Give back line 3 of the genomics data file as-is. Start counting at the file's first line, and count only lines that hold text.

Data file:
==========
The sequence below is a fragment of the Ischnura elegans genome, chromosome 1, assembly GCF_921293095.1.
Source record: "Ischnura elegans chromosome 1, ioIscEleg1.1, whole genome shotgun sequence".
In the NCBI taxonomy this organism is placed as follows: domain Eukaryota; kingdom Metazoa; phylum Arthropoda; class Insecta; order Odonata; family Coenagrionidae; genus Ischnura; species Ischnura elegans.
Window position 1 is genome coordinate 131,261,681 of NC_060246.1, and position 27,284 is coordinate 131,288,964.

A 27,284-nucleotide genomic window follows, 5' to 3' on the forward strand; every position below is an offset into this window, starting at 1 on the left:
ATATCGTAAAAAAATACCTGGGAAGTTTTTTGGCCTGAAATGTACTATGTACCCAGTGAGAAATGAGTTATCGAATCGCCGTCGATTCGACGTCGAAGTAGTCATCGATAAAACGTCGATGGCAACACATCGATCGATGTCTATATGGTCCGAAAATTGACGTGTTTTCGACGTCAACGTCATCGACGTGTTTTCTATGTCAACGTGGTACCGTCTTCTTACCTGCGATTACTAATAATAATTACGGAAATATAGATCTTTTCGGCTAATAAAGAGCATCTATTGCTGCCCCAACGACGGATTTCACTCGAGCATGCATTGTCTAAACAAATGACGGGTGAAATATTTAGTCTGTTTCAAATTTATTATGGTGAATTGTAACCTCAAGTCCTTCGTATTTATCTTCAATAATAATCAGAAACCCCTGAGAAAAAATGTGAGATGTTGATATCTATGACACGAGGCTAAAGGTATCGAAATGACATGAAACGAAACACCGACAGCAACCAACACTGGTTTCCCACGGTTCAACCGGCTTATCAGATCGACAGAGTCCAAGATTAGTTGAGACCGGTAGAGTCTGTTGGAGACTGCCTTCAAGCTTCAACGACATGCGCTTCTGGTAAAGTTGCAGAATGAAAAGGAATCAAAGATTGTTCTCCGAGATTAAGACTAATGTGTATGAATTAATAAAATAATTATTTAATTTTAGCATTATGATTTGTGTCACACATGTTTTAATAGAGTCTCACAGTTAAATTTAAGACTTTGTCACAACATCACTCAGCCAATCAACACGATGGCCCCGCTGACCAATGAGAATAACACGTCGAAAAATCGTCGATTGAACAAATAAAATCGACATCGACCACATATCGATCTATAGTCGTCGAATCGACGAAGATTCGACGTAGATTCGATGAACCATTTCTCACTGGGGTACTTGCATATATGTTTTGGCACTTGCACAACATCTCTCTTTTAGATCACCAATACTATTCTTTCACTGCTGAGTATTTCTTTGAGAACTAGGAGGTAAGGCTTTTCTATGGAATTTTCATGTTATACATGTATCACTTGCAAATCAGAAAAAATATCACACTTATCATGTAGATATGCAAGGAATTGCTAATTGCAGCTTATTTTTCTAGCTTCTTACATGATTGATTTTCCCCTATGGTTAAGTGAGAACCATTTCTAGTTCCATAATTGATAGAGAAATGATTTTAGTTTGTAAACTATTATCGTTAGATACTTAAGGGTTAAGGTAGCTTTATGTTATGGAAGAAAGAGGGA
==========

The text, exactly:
In the NCBI taxonomy this organism is placed as follows: domain Eukaryota; kingdom Metazoa; phylum Arthropoda; class Insecta; order Odonata; family Coenagrionidae; genus Ischnura; species Ischnura elegans.